Every spring, small worm-like larvae emerge from eggs in shallow riffle areas of brooks and rivers, where they are carried downstream by the current until they reach a point of repose on the bottom, and all but disappear. For four years, they are concealed in the mud, blindly feeding on microscopic plants and animals, sightless and unseen.
Then in just a matter of weeks, a horrifying metamorphosis takes place. The larvae develop eyes and a suction-cup like mouth, lined with concentric rings of jagged teeth, encircling a file-like tongue. If you’ve seen Return of the Jedi, the Great Pit of Carkoon may come to mind. If you haven’t, Google “sarlacc”. Also, really? Drop everything and watch Return of the Jedi. Now.
It’s the stuff of science fiction, but the vile mouth described above doesn’t belong to an imaginary creature from the fictional planet of Tatooine. It belongs to sea lamprey — parasitic, eel-like fishes that at this moment are emigrating from natal streams in Vermont and New York into Lake Champlain (on planet Earth) in search of an aquatic host. Anything with gills and a heartbeat will do.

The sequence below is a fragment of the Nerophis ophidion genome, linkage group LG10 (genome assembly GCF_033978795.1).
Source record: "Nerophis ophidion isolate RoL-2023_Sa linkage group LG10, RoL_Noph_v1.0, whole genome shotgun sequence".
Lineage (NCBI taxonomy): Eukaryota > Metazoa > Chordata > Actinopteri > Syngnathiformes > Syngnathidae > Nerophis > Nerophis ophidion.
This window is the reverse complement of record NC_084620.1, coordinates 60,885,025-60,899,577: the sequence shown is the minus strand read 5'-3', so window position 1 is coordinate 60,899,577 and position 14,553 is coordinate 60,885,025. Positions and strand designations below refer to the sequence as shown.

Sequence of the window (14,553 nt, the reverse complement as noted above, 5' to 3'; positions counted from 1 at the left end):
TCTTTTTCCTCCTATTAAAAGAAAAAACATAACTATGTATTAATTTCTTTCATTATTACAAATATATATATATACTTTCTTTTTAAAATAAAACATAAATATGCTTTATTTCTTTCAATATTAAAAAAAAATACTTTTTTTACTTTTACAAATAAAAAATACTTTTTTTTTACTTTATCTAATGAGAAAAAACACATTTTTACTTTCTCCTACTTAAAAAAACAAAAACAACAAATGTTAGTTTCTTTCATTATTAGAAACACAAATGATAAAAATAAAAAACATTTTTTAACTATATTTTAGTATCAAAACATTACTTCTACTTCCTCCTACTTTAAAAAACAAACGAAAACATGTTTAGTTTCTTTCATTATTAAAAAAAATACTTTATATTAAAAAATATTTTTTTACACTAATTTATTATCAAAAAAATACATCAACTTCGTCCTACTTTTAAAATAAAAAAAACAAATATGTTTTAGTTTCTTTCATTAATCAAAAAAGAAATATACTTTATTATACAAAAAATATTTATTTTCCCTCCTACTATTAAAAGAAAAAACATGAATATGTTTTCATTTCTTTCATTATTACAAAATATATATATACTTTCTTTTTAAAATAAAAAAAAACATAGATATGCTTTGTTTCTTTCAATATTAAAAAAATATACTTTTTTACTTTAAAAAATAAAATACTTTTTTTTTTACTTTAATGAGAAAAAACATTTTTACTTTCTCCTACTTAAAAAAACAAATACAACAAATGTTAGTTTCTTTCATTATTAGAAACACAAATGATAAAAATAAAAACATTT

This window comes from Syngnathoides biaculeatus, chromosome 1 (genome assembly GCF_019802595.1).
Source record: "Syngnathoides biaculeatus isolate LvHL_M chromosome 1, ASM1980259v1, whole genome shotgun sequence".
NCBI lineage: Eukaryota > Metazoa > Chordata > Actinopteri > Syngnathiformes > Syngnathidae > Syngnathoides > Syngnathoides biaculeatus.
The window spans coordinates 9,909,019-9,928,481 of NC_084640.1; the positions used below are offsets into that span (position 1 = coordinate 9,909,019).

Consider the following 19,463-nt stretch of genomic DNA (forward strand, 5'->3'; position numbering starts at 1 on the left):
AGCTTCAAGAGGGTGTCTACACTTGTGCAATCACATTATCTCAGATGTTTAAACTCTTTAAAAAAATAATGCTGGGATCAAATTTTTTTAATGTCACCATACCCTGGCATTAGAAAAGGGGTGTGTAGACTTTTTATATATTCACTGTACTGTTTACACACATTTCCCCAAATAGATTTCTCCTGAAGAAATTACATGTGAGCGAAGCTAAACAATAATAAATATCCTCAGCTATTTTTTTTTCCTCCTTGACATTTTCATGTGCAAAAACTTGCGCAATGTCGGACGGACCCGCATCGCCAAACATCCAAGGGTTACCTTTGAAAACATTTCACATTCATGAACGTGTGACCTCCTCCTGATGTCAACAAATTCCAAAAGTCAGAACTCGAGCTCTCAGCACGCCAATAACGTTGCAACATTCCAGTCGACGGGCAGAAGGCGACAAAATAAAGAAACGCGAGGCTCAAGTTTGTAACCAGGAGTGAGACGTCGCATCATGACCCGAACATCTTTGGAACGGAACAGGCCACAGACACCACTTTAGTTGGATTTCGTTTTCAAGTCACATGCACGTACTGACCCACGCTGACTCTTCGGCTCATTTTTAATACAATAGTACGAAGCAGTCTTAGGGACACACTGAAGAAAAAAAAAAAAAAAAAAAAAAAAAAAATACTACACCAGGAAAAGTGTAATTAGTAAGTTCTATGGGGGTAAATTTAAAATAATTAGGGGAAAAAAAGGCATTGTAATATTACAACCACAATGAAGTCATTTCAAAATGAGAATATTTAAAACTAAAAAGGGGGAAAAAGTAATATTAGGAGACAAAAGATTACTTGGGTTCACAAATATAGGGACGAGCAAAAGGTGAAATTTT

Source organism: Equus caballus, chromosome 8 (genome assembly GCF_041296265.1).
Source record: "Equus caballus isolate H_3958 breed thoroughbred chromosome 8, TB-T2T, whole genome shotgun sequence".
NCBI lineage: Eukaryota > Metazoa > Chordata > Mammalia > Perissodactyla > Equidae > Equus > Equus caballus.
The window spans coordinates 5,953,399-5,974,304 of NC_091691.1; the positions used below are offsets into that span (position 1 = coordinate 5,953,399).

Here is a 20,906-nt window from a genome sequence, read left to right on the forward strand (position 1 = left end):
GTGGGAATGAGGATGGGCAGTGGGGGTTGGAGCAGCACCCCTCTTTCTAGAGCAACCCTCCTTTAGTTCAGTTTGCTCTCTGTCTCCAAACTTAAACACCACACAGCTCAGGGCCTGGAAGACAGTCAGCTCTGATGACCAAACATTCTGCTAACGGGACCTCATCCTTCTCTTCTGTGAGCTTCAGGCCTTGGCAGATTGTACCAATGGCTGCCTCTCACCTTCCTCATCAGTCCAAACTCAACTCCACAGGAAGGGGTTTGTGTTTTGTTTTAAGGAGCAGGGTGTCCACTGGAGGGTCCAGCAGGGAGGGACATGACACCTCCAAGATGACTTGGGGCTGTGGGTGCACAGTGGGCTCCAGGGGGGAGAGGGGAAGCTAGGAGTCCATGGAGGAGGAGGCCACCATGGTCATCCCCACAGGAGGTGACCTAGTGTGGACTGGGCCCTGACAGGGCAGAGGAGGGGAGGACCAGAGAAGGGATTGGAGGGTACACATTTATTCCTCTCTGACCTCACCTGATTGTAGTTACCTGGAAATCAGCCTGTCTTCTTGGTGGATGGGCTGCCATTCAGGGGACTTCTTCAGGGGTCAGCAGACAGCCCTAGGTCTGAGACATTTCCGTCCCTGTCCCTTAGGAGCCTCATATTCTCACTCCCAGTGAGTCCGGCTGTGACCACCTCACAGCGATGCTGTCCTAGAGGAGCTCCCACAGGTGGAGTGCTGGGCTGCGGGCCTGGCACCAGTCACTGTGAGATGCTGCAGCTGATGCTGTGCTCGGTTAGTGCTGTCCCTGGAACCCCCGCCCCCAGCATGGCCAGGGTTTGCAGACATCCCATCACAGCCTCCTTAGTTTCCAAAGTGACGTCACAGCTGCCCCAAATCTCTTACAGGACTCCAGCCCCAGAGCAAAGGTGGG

When sea lamprey zero in on a target like salmon, “They use that suction-cup mouth to stick to its body, and scrape a hole through its flesh with their tongue,” explained Steve Smith, a Fish Biologist at the U.S. Fish and Wildlife Service Lake Champlain Fish and Wildlife Conservation Office.
“Then, they start sucking out its body fluids,” he said. “Whatever they can get.” Blood, bile, serum, pericardial fluid, you name it.
“In the time they spend in the lake as parasites — which is only about 12 to 18 months — a single lamprey can kill what amounts to 40 lbs of fish.”
The loss of fluids essential for temperature regulation, nutrient transport, digestion, and more, can mean death for a relatively small fish like a walleye or a juvenile salmon. But even a fish with enough heft to withstand multiple lamprey hits may eventually succumb to infection from a resulting wound.
For anyone who sleeps with the lights on after watching a scary movie, it’s a nightmare-inducing scenario. But for a fish biologist, it’s not the parasitism that’s scary; it’s the proportion.